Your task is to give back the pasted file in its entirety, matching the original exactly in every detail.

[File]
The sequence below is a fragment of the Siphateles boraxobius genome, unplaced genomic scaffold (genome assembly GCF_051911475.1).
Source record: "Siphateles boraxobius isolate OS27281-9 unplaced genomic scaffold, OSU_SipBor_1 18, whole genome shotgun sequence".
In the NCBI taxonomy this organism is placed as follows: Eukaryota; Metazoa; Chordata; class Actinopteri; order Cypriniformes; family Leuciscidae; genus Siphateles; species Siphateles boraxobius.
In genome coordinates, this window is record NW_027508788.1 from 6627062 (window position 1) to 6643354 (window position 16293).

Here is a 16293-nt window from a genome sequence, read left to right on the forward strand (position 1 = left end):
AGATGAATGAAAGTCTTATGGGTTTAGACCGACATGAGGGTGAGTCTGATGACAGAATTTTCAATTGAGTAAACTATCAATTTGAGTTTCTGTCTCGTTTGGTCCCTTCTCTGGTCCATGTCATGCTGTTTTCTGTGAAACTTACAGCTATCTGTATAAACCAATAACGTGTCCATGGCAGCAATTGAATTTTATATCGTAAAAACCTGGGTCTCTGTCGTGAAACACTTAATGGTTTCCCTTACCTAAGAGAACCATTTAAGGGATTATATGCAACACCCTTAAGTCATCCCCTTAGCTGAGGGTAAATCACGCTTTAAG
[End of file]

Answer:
The sequence below is a fragment of the Siphateles boraxobius genome, unplaced genomic scaffold (genome assembly GCF_051911475.1).
Source record: "Siphateles boraxobius isolate OS27281-9 unplaced genomic scaffold, OSU_SipBor_1 18, whole genome shotgun sequence".
In the NCBI taxonomy this organism is placed as follows: Eukaryota; Metazoa; Chordata; class Actinopteri; order Cypriniformes; family Leuciscidae; genus Siphateles; species Siphateles boraxobius.
In genome coordinates, this window is record NW_027508788.1 from 6627062 (window position 1) to 6643354 (window position 16293).

Here is a 16293-nt window from a genome sequence, read left to right on the forward strand (position 1 = left end):
AGATGAATGAAAGTCTTATGGGTTTAGACCGACATGAGGGTGAGTCTGATGACAGAATTTTCAATTGAGTAAACTATCAATTTGAGTTTCTGTCTCGTTTGGTCCCTTCTCTGGTCCATGTCATGCTGTTTTCTGTGAAACTTACAGCTATCTGTATAAACCAATAACGTGTCCATGGCAGCAATTGAATTTTATATCGTAAAAACCTGGGTCTCTGTCGTGAAACACTTAATGGTTTCCCTTACCTAAGAGAACCATTTAAGGGATTATATGCAACACCCTTAAGTCATCCCCTTAGCTGAGGGTAAATCACGCTTTAAG